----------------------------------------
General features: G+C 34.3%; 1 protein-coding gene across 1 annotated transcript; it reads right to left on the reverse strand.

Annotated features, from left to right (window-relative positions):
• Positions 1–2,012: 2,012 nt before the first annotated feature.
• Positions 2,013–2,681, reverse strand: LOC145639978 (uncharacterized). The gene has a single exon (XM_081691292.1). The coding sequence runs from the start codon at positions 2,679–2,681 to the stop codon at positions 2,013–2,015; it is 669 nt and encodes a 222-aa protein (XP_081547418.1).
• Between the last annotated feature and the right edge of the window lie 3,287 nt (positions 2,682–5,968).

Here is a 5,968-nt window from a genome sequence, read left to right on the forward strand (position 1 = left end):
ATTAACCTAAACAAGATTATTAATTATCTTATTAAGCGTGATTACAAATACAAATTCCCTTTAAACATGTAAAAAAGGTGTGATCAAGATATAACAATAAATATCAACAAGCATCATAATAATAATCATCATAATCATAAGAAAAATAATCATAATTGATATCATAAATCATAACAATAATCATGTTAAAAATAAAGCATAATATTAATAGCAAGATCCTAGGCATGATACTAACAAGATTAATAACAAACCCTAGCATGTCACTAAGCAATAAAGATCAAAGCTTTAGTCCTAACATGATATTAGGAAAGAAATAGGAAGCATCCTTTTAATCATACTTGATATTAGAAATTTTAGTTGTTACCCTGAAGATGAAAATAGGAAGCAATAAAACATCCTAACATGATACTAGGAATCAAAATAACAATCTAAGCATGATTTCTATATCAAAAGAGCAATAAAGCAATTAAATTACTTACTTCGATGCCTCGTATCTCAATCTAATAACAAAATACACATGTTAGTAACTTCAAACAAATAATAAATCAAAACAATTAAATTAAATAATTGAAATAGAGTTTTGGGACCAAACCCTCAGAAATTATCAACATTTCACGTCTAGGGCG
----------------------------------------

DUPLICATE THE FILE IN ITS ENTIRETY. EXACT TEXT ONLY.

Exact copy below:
General features: G+C 34.3%; 1 protein-coding gene across 1 annotated transcript; it reads right to left on the reverse strand.

Annotated features, from left to right (window-relative positions):
• Positions 1–2,012: 2,012 nt before the first annotated feature.
• Positions 2,013–2,681, reverse strand: LOC145639978 (uncharacterized). The gene has a single exon (XM_081691292.1). The coding sequence runs from the start codon at positions 2,679–2,681 to the stop codon at positions 2,013–2,015; it is 669 nt and encodes a 222-aa protein (XP_081547418.1).
• Between the last annotated feature and the right edge of the window lie 3,287 nt (positions 2,682–5,968).

Here is a 5,968-nt window from a genome sequence, read left to right on the forward strand (position 1 = left end):
ATTAACCTAAACAAGATTATTAATTATCTTATTAAGCGTGATTACAAATACAAATTCCCTTTAAACATGTAAAAAAGGTGTGATCAAGATATAACAATAAATATCAACAAGCATCATAATAATAATCATCATAATCATAAGAAAAATAATCATAATTGATATCATAAATCATAACAATAATCATGTTAAAAATAAAGCATAATATTAATAGCAAGATCCTAGGCATGATACTAACAAGATTAATAACAAACCCTAGCATGTCACTAAGCAATAAAGATCAAAGCTTTAGTCCTAACATGATATTAGGAAAGAAATAGGAAGCATCCTTTTAATCATACTTGATATTAGAAATTTTAGTTGTTACCCTGAAGATGAAAATAGGAAGCAATAAAACATCCTAACATGATACTAGGAATCAAAATAACAATCTAAGCATGATTTCTATATCAAAAGAGCAATAAAGCAATTAAATTACTTACTTCGATGCCTCGTATCTCAATCTAATAACAAAATACACATGTTAGTAACTTCAAACAAATAATAAATCAAAACAATTAAATTAAATAATTGAAATAGAGTTTTGGGACCAAACCCTCAGAAATTATCAACATTTCACGTCTAGGGCG